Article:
Additionally, we felt that certain claims made by this study such as “some workers never recover” are unsubstantiated because this study only analyzes earnings ten years after graduation (27). Whereas ten years is surely a long time to gain substantial insight, Figure 6: Years since graduation, shows a convergence of earnings, which may signify that after ten years earnings will converge and no permanent earning losses will persist. Lastly, this study claims that 40-50 of lasting earnings losses can be attributed to decreased quality of employers. We felt that limiting firm quality to be defined by the size of the firm and the wages to be a simplification that calls into question the validity of this claim; employees’ quality is not solely defined by firm size and average pay but should also take into account exit opportunities, potential for promotion, and mentorship. We additionally felt that the study did not sufficiently evaluate careers outside of typical employee employer structures such as freelance work, the gig economy, and the startup space.  

Despite these mishaps, we praise this study for upholding its results after checking for robustness and performing sensitivity analysis. By defining employment in different ways such as including discouraged workers and using the unemployment rate of the college’s region rather than that of the graduate’s first job, this study proves its results are robust in the face of different definitions of unemployment. Additionally, this study determines that the effect of unemployment rates on students’ post-graduate earnings while they are in school is insignificant, disproving the notion that the selective timing of graduation affects earnings beyond the unemployment rate upon entering the workforce. Furthermore, this study examines whether using the average unemployment rate across several years after workforce entry would capture different results, finding that the conclusions of this study are valid in distinguishing the effects of the unemployment rate upon graduation from persisting high unemployment rates due to recession.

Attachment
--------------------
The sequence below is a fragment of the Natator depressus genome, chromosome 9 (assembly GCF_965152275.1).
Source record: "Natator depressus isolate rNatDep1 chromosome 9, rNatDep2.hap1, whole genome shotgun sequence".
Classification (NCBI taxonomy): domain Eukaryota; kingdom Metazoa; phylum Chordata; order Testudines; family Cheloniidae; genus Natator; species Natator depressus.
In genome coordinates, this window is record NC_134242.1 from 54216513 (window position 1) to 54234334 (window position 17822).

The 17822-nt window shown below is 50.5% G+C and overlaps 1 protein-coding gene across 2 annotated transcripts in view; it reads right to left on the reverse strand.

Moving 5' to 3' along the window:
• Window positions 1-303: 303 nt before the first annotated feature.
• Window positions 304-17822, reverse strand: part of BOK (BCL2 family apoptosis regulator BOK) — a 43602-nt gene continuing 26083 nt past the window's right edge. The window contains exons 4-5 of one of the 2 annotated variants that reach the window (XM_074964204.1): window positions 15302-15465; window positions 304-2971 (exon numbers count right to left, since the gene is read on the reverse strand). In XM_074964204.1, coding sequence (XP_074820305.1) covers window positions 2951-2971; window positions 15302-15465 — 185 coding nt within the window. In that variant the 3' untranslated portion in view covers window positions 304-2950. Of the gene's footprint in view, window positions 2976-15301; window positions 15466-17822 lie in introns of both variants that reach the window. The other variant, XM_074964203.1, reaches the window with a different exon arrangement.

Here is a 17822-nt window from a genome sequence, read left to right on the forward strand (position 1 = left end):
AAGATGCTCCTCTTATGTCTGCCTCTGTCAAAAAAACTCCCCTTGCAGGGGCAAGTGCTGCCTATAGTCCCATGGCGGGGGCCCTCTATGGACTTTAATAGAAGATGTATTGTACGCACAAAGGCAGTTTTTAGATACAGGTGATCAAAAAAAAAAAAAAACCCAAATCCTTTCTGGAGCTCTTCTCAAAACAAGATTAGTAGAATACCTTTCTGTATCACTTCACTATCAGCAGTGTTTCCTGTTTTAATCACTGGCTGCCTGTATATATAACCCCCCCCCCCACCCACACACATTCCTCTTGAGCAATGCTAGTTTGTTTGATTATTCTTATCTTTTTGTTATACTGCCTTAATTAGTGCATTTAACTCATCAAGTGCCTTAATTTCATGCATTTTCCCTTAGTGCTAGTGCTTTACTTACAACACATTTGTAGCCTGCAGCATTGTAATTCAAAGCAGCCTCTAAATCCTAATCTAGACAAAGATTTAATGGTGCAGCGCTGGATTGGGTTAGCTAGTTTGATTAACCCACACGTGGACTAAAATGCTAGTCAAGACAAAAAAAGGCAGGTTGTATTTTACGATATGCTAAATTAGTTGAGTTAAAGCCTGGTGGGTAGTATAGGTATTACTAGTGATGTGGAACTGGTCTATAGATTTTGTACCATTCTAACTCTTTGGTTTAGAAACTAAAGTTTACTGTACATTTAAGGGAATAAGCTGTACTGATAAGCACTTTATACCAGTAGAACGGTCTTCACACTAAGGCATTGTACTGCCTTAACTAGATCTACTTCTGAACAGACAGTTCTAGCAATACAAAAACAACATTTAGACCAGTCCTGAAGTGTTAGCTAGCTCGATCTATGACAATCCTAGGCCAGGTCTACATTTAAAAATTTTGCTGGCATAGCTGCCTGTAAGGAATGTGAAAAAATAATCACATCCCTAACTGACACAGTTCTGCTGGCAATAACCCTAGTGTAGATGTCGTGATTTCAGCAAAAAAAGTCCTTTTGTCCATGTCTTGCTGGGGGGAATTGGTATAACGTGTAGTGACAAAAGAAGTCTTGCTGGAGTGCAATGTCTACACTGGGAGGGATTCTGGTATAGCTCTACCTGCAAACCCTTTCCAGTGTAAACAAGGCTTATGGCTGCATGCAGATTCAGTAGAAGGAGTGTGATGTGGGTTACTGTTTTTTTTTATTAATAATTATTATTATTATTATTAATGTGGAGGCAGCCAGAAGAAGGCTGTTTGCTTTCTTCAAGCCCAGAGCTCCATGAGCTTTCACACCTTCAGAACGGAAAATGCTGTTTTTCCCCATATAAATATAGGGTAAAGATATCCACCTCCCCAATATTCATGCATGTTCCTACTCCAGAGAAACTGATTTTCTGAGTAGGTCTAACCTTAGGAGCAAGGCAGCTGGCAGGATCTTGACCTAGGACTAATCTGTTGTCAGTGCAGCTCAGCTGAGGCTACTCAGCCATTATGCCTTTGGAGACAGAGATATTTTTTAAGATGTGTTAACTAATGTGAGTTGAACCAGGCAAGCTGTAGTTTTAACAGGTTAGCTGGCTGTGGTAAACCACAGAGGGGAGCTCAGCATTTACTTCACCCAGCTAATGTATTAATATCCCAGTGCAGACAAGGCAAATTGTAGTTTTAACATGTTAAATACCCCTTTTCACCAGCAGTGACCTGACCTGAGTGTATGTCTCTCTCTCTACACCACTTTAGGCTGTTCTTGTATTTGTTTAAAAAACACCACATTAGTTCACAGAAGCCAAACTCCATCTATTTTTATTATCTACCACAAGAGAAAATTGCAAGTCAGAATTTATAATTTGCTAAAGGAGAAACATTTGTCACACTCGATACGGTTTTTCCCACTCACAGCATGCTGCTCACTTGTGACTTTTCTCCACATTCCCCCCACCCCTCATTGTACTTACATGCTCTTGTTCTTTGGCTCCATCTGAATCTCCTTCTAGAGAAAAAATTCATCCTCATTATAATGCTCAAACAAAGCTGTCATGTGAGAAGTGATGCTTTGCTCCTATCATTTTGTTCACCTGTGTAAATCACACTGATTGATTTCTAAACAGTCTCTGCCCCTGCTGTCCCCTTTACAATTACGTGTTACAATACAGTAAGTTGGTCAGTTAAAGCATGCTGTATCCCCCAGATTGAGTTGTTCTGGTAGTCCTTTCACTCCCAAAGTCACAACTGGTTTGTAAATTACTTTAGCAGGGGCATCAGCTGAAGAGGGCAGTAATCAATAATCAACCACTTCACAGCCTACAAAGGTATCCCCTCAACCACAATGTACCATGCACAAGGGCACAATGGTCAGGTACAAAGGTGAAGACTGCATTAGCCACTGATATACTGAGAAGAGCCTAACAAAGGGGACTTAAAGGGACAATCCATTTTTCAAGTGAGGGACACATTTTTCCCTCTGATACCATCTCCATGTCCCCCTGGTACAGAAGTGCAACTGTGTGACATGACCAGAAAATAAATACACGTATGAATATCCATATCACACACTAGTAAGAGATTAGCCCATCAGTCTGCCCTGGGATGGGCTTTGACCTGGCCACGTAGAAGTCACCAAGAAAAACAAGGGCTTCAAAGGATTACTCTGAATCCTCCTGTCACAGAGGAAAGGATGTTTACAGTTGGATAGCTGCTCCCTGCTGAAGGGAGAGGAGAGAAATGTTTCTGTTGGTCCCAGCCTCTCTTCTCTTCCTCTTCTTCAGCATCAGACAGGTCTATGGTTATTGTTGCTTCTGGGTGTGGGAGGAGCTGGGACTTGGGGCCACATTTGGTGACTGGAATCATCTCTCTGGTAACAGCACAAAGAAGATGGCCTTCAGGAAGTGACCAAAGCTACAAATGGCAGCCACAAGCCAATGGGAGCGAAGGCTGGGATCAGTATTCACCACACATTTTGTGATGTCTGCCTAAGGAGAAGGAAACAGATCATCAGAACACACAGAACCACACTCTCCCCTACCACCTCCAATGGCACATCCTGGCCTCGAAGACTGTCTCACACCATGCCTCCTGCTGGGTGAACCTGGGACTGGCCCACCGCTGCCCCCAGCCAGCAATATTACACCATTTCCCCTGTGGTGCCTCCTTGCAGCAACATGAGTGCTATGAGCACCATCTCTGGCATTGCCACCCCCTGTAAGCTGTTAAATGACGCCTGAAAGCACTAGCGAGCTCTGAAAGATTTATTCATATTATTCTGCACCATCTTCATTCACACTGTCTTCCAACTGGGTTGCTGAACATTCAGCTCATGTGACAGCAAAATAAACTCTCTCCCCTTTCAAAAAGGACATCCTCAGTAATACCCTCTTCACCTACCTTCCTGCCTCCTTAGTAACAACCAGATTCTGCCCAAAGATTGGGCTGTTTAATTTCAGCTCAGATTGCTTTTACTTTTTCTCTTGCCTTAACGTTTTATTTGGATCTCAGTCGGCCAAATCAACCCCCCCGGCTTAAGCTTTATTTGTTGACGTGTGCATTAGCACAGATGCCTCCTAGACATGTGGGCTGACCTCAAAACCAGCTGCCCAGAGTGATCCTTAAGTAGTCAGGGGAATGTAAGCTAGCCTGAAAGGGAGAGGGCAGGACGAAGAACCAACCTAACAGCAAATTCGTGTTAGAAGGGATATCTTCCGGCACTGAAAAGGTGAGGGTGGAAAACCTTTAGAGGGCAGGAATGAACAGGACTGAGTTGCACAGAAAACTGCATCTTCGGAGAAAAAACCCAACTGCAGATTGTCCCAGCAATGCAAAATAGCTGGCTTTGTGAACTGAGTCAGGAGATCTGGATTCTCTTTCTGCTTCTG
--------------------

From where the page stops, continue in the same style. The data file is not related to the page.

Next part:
In terms of external validity, the study is clearly limited to Canadian male university graduates; therefore these results cannot be generalized to either women or high school graduates. Additionally, these results are specific to Candian men with four-year degrees, but the study found that including men earning higher degrees or college dropouts did not compromise the findings, therefore extending the external validity of the study.

Although specific to Canada, this study is published in an American journal and oftentimes alludes to the United States, citing similar research papers focusing on the United States. Whereas the study notes that there is less interregional mobility in Canada than in the United States, it fails to mention other key differences between Canada and the United States such as different post-recession economic recovery, unique social safety net policies, variations in industry focus, and differences in college education structure (13). 

Ultimately, this study achieves some internal and external validity, but falls short definitively of proving all its claims. This research question can be improved by increasing the scope of this study to different geographies, but also increasing the length of the study to see longer term impacts beyond ten years after graduation and capture the results of more than just two recessions.

Another methodology to assess this research question would be to focus on the net worth of graduates rather than their wages. Whereas this study only captures the wage impact of graduating during a recession, evaluating this question through the lens of net worth would allow for better capturing the compounding long term effects of wage loss early in a graduate’s career both in terms of building wealth and potentially paying off student loans. 


Oreopoulos, Philip, Till von Wachter, and Andrew Heisz. 2012. “The Short- and Long-Term 

Career Effects of Graduating in a Recession.” American Economic Journal: Applied Economics, 4 (1): 1-29.

Graduating In A Recession : Article Assessment of “The Short- and Long-Term Career Effects of Graduating in a Recession”

Wellesley College Education Professor Emerita Barbara Beatty | Universal Pre-K
Future Education & Machine Learning